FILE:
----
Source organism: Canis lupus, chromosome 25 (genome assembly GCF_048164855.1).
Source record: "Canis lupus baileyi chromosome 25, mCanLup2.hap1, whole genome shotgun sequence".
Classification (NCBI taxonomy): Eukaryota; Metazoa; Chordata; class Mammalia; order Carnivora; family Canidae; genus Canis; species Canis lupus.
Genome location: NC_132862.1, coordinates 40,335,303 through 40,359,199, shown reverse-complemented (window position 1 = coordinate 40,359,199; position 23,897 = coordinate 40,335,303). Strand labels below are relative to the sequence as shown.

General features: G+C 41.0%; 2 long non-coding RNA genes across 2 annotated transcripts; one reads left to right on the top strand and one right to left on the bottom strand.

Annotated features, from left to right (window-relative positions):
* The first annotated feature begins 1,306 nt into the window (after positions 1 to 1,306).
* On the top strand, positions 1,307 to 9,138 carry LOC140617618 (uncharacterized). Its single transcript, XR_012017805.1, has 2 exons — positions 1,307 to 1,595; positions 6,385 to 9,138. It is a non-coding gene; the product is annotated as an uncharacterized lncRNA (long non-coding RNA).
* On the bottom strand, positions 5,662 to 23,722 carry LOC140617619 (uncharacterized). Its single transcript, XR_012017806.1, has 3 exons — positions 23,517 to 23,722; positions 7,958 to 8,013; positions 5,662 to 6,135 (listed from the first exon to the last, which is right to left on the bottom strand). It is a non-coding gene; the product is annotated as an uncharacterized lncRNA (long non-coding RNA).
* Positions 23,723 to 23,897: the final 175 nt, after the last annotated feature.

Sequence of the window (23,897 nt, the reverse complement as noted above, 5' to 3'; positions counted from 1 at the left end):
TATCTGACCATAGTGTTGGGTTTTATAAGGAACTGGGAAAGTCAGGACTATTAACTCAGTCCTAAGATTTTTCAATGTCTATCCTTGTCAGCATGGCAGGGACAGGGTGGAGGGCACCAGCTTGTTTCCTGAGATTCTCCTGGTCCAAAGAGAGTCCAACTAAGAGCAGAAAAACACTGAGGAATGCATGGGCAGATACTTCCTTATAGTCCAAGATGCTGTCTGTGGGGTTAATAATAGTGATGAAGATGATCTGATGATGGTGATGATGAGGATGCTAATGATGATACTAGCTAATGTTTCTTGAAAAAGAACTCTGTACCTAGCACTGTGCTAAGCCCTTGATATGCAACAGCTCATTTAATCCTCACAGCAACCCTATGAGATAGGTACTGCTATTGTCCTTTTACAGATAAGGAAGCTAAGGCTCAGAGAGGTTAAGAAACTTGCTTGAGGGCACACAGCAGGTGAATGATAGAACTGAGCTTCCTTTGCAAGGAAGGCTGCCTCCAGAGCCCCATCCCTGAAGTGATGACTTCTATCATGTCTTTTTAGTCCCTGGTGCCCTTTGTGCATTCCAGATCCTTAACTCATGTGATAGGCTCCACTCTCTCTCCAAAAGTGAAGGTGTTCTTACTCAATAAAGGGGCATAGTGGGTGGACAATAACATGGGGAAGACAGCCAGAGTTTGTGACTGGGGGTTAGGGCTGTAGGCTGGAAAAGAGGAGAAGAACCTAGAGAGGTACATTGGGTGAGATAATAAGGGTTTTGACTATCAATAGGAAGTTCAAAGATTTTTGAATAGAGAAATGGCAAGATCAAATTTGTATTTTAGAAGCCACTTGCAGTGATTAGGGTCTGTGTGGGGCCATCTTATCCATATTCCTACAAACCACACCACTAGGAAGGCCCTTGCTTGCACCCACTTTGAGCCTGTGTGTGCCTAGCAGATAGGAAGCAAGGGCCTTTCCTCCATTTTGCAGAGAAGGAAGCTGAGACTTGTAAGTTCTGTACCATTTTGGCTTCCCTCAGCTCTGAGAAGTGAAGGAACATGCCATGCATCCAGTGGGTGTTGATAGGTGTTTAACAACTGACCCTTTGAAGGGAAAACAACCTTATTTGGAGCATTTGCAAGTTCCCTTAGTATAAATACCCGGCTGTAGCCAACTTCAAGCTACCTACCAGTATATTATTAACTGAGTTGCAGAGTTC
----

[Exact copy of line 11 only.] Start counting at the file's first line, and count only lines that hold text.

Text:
Sequence of the window (23,897 nt, the reverse complement as noted above, 5' to 3'; positions counted from 1 at the left end):